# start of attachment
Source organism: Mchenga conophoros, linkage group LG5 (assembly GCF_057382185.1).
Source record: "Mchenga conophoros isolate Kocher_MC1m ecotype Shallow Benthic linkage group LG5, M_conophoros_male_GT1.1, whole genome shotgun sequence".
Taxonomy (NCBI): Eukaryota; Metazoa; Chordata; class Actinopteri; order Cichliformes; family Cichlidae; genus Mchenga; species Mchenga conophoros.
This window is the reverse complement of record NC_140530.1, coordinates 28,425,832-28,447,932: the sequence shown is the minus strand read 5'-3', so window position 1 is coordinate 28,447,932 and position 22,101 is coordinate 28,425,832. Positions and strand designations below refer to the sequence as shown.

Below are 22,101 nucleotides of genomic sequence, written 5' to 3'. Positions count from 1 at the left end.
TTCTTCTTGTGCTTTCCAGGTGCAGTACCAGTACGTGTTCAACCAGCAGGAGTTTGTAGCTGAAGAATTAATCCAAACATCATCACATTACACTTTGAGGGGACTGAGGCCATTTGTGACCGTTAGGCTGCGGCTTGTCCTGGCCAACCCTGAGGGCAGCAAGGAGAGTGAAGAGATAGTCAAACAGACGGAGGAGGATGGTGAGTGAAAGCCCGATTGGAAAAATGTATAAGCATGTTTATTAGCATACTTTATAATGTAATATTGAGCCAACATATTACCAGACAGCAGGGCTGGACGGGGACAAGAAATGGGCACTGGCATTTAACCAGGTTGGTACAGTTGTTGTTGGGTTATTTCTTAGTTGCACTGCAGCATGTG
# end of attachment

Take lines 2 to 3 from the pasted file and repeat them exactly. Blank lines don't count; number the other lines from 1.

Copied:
Source record: "Mchenga conophoros isolate Kocher_MC1m ecotype Shallow Benthic linkage group LG5, M_conophoros_male_GT1.1, whole genome shotgun sequence".
Taxonomy (NCBI): Eukaryota; Metazoa; Chordata; class Actinopteri; order Cichliformes; family Cichlidae; genus Mchenga; species Mchenga conophoros.